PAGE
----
Alexander Cockburn on Bush's war:
March 15, 2002 | Pages 6 and 7
ALEXANDER COCKBURN is a columnist for the Nation magazine and coeditor of the left-wing newsletter CounterPunch. He talked to NICOLE COLSON about the course of Bush's "war against terrorism"--and the future of the antiwar movement.
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THE BUSH administration declared "victory" pretty quickly in Afghanistan, and a lot of pro-war liberals, like Salon editor David Talbot or Nation columnist Christopher Hitchens, say that we should admit we were wrong to oppose this war. What would you say?
GOD, THEY all say this. David Talbot. There's a guy called Michael Shuman, formerly the head of the Institute for Policy Studies, who just wrote a really stupid piece. Todd Gitlin, of course. One idiot after another.
Well, I'd say, "What victory?" The basic question comes down to this: If you're declaring victory in a war on terror, have you therefore defeated the likelihood or the prospect of terror?
They may have temporarily arrested plans, but have they materially decreased the risk of terror or the motives for terror? No, absolutely to the contrary. They've increased them.
WHAT DO you think will be the legacy of the attacks on civil liberties?
JUSTICE DEPARTMENTS and attorneys general always use emergencies and crises like September 11 to push through their agenda.
Basically, a lot of the PATRIOT Act was stuff that they couldn't get through in 1996, when Clinton signed the Anti-Terrorism and Effective Death Penalty legislation. A lot of it was part of the Justice Department's wish list then.
They're always ready to do it. So the civil liberties fight is an eternal fight.
WHAT HAS been the role of the mainstream media in this?
I THINK the mainstream press is getting into a phase where it has more reservations. You can see it on a number of levels.
I think one of the factors might have been the Enron affair, and I think also the economic stimulus bill. Also, the fact of the matter is that a lot of people thought the "axis of evil" stuff is insane.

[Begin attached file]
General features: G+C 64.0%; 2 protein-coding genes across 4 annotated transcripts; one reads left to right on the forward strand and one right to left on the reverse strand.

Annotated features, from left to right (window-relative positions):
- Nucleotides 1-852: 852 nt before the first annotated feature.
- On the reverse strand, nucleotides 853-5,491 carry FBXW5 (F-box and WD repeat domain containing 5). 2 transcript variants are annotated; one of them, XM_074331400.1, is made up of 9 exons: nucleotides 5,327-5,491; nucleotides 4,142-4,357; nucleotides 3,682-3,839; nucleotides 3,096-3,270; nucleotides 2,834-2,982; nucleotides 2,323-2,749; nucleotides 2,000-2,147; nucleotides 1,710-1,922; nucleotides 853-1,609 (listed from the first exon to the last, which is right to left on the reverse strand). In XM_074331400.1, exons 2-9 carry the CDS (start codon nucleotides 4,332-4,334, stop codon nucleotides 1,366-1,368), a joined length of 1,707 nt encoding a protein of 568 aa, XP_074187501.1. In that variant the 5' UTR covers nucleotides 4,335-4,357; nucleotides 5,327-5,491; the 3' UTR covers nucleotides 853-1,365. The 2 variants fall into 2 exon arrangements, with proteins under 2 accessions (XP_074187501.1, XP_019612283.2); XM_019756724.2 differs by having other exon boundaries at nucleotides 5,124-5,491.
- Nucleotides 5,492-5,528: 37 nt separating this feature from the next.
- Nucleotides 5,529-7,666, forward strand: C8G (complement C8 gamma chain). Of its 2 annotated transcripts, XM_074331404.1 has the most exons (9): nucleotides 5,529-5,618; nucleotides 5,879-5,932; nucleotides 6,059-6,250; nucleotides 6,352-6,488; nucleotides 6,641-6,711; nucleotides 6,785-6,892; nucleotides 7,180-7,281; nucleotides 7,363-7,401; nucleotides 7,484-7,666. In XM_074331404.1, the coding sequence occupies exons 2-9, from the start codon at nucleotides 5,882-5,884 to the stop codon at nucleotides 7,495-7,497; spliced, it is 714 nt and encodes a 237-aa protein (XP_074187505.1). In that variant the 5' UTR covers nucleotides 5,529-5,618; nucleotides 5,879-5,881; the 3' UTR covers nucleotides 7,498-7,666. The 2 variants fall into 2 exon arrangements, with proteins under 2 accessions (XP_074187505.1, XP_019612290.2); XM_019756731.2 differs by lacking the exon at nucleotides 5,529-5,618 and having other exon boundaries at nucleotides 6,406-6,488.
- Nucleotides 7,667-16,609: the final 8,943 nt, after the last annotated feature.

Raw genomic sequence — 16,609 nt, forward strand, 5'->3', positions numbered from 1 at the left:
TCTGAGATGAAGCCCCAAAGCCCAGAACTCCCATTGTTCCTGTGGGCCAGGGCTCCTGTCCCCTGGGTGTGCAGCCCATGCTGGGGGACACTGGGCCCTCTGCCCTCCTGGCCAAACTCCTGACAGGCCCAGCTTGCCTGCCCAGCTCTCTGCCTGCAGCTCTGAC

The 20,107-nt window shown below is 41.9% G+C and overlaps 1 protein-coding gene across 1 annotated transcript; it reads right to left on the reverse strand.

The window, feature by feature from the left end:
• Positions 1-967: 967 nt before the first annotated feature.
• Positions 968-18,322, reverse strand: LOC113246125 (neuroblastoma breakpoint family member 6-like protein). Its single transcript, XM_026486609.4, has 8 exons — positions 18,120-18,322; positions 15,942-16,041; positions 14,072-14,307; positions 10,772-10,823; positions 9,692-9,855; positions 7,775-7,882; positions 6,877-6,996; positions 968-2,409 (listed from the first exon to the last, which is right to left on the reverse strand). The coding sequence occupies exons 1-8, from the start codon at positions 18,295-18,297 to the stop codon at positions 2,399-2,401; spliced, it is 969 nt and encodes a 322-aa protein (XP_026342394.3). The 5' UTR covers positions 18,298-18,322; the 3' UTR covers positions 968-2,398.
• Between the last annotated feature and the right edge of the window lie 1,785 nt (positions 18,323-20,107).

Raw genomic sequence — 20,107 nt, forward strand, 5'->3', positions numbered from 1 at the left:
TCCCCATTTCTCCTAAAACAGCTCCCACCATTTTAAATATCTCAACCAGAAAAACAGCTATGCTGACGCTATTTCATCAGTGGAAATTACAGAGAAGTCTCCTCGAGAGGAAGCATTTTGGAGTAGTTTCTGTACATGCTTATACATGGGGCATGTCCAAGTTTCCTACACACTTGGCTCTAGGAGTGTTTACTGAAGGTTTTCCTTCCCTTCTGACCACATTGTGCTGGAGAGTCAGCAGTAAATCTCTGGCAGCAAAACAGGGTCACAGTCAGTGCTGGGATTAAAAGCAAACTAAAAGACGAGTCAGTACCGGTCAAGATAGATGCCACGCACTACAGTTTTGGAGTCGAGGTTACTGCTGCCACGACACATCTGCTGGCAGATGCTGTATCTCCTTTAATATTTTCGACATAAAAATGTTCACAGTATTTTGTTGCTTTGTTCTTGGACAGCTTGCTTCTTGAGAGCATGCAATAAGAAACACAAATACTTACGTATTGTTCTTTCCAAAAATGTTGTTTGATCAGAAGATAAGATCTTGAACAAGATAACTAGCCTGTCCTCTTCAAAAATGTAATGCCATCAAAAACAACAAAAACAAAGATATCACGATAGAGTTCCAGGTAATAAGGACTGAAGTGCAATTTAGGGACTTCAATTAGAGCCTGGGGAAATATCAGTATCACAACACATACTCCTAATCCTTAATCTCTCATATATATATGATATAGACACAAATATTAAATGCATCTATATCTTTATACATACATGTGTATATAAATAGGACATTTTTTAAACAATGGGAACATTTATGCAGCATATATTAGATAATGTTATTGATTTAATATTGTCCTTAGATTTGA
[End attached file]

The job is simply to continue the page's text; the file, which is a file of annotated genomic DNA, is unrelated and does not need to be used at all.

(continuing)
And so, in that atmosphere, it became a little more permissible to ask questions like, "How many people were killed in the bombing?" Gradually, I think people have begun asking questions like, "Was this war such a good idea?"
WHAT DO you think is next on the agenda for the Bush administration?
I DON'T think they know. I think a lot of this is a bit like the discussion of the PATRIOT Act before Christmas.
They began with the PATRIOT Act, and crucially, in October, there wasn't much resistance, except from a few people--some of them on the conservative side actually, like Rep. Bob Barr (R-Ga.). And they thought, "We can get away with anything." So they proposed military tribunals, and they ran into a bit more resistance than they thought.
I think that when they put out this "axis of evil" nonsense about Iran, Korea and Iraq, some of it is just putting your finger in the wind to see what will happen. Then they can always say, "No! We're not going to attack North Korea. We're not going to attack Iran. But, yes, we are going to take out Iraq." And everyone says, "Well, okay, that's all right."
So I don't think they really know exactly what they're going to do. I think it's very much a matter of the political temperature--especially of how much resistance there is.
HOW DO you think the antiwar movement should react?
I THINK the antiwar movement was a little nervous and intimidated. There's been a lot of bullying and ranting by people like Hitchens and Talbot.
I think some people were a little nervous about what they should say and do--because they felt, obviously, that the September 11 attacks were terrorist attacks and were wrong.
But I think that the peace movement has to realize that it's on stronger ground than it might suppose.
What's actually happened in Afghanistan? How many al-Qaeda people were actually caught or killed? What happened to Osama bin Laden? Has the security and safety of people in Afghanistan been enhanced?
With all of these questions, you should look closely and not feel ashamed to ask them.